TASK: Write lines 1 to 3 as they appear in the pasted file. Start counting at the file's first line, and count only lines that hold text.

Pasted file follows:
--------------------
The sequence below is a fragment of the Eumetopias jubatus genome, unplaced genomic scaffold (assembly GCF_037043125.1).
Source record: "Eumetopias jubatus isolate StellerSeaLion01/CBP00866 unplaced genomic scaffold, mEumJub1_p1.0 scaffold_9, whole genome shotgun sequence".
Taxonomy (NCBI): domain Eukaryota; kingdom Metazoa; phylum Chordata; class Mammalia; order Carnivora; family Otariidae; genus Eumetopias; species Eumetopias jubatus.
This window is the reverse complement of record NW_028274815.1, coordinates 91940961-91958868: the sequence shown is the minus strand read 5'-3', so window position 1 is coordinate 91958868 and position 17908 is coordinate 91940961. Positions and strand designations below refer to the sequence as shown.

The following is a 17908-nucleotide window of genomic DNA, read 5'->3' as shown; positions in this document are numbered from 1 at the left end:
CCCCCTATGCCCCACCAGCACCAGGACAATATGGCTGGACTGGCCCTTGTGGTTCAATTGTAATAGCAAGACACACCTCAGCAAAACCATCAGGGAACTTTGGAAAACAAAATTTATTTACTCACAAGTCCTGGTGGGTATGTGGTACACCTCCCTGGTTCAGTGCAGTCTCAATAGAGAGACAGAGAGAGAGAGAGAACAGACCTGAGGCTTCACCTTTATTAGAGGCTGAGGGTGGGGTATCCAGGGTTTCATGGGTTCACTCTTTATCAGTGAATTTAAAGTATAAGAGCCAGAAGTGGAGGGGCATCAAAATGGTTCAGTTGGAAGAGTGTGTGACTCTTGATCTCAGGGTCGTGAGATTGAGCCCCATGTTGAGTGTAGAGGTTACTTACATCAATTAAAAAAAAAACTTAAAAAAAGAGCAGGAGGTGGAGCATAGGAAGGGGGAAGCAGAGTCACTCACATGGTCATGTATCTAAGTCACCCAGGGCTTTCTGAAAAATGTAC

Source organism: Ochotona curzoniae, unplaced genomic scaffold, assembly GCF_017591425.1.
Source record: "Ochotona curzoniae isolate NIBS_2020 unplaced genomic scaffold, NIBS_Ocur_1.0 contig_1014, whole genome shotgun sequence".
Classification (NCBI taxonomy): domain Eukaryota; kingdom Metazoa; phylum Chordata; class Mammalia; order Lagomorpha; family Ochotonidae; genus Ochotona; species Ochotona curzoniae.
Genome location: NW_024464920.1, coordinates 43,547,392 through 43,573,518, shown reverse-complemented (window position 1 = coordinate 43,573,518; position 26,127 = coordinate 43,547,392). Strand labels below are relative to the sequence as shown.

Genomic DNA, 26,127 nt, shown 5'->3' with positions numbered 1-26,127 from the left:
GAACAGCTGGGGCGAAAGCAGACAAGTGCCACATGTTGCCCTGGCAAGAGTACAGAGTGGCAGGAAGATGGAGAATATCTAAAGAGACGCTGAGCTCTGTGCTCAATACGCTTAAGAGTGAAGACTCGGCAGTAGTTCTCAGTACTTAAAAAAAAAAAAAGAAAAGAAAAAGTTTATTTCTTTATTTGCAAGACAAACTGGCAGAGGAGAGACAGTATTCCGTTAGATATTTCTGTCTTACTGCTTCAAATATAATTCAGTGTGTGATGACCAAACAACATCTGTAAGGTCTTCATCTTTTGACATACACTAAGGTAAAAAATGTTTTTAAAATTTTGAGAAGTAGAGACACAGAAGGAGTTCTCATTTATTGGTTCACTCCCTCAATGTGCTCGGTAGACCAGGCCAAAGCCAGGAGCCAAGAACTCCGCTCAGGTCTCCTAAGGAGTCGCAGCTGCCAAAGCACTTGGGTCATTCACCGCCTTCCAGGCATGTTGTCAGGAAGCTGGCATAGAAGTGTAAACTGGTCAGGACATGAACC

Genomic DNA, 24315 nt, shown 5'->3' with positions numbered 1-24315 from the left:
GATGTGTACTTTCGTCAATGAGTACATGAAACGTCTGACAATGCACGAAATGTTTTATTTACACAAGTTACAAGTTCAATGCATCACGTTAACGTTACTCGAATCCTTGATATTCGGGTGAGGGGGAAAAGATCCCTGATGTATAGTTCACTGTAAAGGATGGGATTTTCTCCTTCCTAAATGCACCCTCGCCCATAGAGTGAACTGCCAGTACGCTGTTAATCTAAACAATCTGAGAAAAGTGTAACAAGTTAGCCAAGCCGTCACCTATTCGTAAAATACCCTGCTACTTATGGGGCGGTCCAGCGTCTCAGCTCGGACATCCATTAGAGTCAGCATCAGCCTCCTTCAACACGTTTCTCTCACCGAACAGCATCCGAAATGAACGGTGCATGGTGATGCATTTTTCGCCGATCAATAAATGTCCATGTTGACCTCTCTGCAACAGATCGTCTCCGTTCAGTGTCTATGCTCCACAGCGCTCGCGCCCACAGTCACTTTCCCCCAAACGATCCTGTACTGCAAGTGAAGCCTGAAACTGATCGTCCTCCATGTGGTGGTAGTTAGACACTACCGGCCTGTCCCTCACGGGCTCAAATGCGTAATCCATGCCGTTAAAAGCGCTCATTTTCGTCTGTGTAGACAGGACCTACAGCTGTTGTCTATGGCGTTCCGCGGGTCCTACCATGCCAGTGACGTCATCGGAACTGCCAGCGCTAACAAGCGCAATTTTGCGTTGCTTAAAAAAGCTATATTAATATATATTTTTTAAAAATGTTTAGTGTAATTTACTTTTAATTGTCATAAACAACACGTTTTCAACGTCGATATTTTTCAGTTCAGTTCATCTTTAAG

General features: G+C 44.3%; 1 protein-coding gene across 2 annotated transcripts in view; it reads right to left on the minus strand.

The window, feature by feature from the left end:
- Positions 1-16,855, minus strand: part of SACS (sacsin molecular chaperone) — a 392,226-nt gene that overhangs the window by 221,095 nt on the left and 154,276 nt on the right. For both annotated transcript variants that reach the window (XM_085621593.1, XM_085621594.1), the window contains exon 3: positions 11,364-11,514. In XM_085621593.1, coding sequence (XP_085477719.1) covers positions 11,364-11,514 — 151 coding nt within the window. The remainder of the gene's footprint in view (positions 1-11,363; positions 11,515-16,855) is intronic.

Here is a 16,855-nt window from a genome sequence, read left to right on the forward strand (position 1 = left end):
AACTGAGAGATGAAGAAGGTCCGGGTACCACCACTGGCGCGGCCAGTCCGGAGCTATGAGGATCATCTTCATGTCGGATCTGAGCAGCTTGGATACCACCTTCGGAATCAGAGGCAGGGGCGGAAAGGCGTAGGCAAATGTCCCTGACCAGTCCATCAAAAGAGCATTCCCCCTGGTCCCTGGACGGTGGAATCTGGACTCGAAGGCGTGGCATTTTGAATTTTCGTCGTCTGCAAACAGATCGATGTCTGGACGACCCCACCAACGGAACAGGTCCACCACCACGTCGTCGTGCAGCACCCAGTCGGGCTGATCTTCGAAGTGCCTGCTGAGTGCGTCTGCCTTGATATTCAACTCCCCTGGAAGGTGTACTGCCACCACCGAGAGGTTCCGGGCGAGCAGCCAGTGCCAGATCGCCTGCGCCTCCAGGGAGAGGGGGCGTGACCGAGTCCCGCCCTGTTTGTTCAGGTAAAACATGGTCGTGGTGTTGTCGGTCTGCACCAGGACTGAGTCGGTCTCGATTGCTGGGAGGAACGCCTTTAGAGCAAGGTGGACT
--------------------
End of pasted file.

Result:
The sequence below is a fragment of the Eumetopias jubatus genome, unplaced genomic scaffold (assembly GCF_037043125.1).
Source record: "Eumetopias jubatus isolate StellerSeaLion01/CBP00866 unplaced genomic scaffold, mEumJub1_p1.0 scaffold_9, whole genome shotgun sequence".
Taxonomy (NCBI): domain Eukaryota; kingdom Metazoa; phylum Chordata; class Mammalia; order Carnivora; family Otariidae; genus Eumetopias; species Eumetopias jubatus.